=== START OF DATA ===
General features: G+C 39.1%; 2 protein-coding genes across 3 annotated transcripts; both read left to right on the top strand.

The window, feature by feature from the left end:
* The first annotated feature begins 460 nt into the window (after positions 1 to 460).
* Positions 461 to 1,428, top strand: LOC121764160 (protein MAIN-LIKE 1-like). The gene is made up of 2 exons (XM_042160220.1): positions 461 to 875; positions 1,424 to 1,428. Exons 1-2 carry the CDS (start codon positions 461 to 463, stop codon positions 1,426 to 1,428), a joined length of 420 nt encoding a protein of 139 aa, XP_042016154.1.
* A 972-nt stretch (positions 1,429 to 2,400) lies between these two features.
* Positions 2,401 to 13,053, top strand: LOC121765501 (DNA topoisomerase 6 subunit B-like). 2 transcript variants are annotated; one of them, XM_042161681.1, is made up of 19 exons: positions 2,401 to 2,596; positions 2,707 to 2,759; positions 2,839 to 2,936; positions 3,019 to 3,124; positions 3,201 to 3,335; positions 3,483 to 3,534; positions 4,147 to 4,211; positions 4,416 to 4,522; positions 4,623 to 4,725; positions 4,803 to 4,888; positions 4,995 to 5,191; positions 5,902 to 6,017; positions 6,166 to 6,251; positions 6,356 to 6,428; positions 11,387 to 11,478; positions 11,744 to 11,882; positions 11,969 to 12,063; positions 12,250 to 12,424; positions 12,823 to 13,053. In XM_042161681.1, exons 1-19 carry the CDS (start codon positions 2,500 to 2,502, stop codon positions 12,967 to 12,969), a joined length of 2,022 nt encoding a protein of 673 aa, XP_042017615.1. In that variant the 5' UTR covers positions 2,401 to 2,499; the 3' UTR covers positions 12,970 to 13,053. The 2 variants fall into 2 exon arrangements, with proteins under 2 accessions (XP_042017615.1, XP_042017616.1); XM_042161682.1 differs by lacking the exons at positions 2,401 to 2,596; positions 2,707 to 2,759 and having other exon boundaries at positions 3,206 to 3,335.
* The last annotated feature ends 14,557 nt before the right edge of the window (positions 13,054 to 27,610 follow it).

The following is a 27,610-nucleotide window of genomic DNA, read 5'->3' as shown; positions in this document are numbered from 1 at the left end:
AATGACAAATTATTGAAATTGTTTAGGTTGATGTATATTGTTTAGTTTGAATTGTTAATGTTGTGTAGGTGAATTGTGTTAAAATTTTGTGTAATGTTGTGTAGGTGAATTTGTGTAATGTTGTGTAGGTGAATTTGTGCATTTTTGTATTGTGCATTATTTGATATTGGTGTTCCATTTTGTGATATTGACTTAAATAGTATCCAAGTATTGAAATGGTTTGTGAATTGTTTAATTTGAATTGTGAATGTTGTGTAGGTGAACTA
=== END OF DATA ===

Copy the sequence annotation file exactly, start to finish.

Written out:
General features: G+C 39.1%; 2 protein-coding genes across 3 annotated transcripts; both read left to right on the top strand.

The window, feature by feature from the left end:
* The first annotated feature begins 460 nt into the window (after positions 1 to 460).
* Positions 461 to 1,428, top strand: LOC121764160 (protein MAIN-LIKE 1-like). The gene is made up of 2 exons (XM_042160220.1): positions 461 to 875; positions 1,424 to 1,428. Exons 1-2 carry the CDS (start codon positions 461 to 463, stop codon positions 1,426 to 1,428), a joined length of 420 nt encoding a protein of 139 aa, XP_042016154.1.
* A 972-nt stretch (positions 1,429 to 2,400) lies between these two features.
* Positions 2,401 to 13,053, top strand: LOC121765501 (DNA topoisomerase 6 subunit B-like). 2 transcript variants are annotated; one of them, XM_042161681.1, is made up of 19 exons: positions 2,401 to 2,596; positions 2,707 to 2,759; positions 2,839 to 2,936; positions 3,019 to 3,124; positions 3,201 to 3,335; positions 3,483 to 3,534; positions 4,147 to 4,211; positions 4,416 to 4,522; positions 4,623 to 4,725; positions 4,803 to 4,888; positions 4,995 to 5,191; positions 5,902 to 6,017; positions 6,166 to 6,251; positions 6,356 to 6,428; positions 11,387 to 11,478; positions 11,744 to 11,882; positions 11,969 to 12,063; positions 12,250 to 12,424; positions 12,823 to 13,053. In XM_042161681.1, exons 1-19 carry the CDS (start codon positions 2,500 to 2,502, stop codon positions 12,967 to 12,969), a joined length of 2,022 nt encoding a protein of 673 aa, XP_042017615.1. In that variant the 5' UTR covers positions 2,401 to 2,499; the 3' UTR covers positions 12,970 to 13,053. The 2 variants fall into 2 exon arrangements, with proteins under 2 accessions (XP_042017615.1, XP_042017616.1); XM_042161682.1 differs by lacking the exons at positions 2,401 to 2,596; positions 2,707 to 2,759 and having other exon boundaries at positions 3,206 to 3,335.
* The last annotated feature ends 14,557 nt before the right edge of the window (positions 13,054 to 27,610 follow it).

The following is a 27,610-nucleotide window of genomic DNA, read 5'->3' as shown; positions in this document are numbered from 1 at the left end:
AATGACAAATTATTGAAATTGTTTAGGTTGATGTATATTGTTTAGTTTGAATTGTTAATGTTGTGTAGGTGAATTGTGTTAAAATTTTGTGTAATGTTGTGTAGGTGAATTTGTGTAATGTTGTGTAGGTGAATTTGTGCATTTTTGTATTGTGCATTATTTGATATTGGTGTTCCATTTTGTGATATTGACTTAAATAGTATCCAAGTATTGAAATGGTTTGTGAATTGTTTAATTTGAATTGTGAATGTTGTGTAGGTGAACTA